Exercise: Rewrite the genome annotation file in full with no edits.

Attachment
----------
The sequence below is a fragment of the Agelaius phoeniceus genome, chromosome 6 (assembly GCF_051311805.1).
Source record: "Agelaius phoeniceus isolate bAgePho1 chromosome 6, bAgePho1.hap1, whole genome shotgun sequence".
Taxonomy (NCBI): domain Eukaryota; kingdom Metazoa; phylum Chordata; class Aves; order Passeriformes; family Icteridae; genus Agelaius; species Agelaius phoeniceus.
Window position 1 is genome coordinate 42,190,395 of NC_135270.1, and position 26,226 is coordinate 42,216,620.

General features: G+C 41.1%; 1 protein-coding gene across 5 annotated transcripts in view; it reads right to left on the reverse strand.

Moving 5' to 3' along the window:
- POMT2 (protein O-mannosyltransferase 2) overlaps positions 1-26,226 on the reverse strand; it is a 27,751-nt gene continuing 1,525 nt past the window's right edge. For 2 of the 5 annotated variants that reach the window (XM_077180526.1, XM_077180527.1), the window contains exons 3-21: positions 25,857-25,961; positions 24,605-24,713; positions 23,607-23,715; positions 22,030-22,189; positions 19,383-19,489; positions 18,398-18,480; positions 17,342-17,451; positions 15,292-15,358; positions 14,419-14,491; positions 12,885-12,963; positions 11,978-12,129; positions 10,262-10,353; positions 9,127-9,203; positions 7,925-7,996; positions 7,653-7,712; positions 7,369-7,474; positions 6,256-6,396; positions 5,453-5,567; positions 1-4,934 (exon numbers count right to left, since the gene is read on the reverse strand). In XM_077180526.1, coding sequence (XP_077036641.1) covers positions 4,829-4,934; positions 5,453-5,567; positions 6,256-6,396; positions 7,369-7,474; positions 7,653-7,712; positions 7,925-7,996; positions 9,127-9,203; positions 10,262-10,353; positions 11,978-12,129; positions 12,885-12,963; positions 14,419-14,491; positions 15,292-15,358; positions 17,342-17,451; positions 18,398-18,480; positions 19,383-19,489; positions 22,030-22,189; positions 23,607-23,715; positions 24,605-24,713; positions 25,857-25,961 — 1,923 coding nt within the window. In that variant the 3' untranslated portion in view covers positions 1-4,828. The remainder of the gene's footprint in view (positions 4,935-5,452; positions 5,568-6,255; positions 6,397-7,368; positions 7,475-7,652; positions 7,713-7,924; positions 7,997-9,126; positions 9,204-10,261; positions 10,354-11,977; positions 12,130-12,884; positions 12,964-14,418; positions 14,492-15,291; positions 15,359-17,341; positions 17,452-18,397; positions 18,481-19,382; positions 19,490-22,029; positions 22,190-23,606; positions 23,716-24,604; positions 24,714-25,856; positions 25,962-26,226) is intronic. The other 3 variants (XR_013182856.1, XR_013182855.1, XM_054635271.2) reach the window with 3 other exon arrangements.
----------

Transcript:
The sequence below is a fragment of the Agelaius phoeniceus genome, chromosome 6 (assembly GCF_051311805.1).
Source record: "Agelaius phoeniceus isolate bAgePho1 chromosome 6, bAgePho1.hap1, whole genome shotgun sequence".
Taxonomy (NCBI): domain Eukaryota; kingdom Metazoa; phylum Chordata; class Aves; order Passeriformes; family Icteridae; genus Agelaius; species Agelaius phoeniceus.
Window position 1 is genome coordinate 42,190,395 of NC_135270.1, and position 26,226 is coordinate 42,216,620.

General features: G+C 41.1%; 1 protein-coding gene across 5 annotated transcripts in view; it reads right to left on the reverse strand.

Moving 5' to 3' along the window:
- POMT2 (protein O-mannosyltransferase 2) overlaps positions 1-26,226 on the reverse strand; it is a 27,751-nt gene continuing 1,525 nt past the window's right edge. For 2 of the 5 annotated variants that reach the window (XM_077180526.1, XM_077180527.1), the window contains exons 3-21: positions 25,857-25,961; positions 24,605-24,713; positions 23,607-23,715; positions 22,030-22,189; positions 19,383-19,489; positions 18,398-18,480; positions 17,342-17,451; positions 15,292-15,358; positions 14,419-14,491; positions 12,885-12,963; positions 11,978-12,129; positions 10,262-10,353; positions 9,127-9,203; positions 7,925-7,996; positions 7,653-7,712; positions 7,369-7,474; positions 6,256-6,396; positions 5,453-5,567; positions 1-4,934 (exon numbers count right to left, since the gene is read on the reverse strand). In XM_077180526.1, coding sequence (XP_077036641.1) covers positions 4,829-4,934; positions 5,453-5,567; positions 6,256-6,396; positions 7,369-7,474; positions 7,653-7,712; positions 7,925-7,996; positions 9,127-9,203; positions 10,262-10,353; positions 11,978-12,129; positions 12,885-12,963; positions 14,419-14,491; positions 15,292-15,358; positions 17,342-17,451; positions 18,398-18,480; positions 19,383-19,489; positions 22,030-22,189; positions 23,607-23,715; positions 24,605-24,713; positions 25,857-25,961 — 1,923 coding nt within the window. In that variant the 3' untranslated portion in view covers positions 1-4,828. The remainder of the gene's footprint in view (positions 4,935-5,452; positions 5,568-6,255; positions 6,397-7,368; positions 7,475-7,652; positions 7,713-7,924; positions 7,997-9,126; positions 9,204-10,261; positions 10,354-11,977; positions 12,130-12,884; positions 12,964-14,418; positions 14,492-15,291; positions 15,359-17,341; positions 17,452-18,397; positions 18,481-19,382; positions 19,490-22,029; positions 22,190-23,606; positions 23,716-24,604; positions 24,714-25,856; positions 25,962-26,226) is intronic. The other 3 variants (XR_013182856.1, XR_013182855.1, XM_054635271.2) reach the window with 3 other exon arrangements.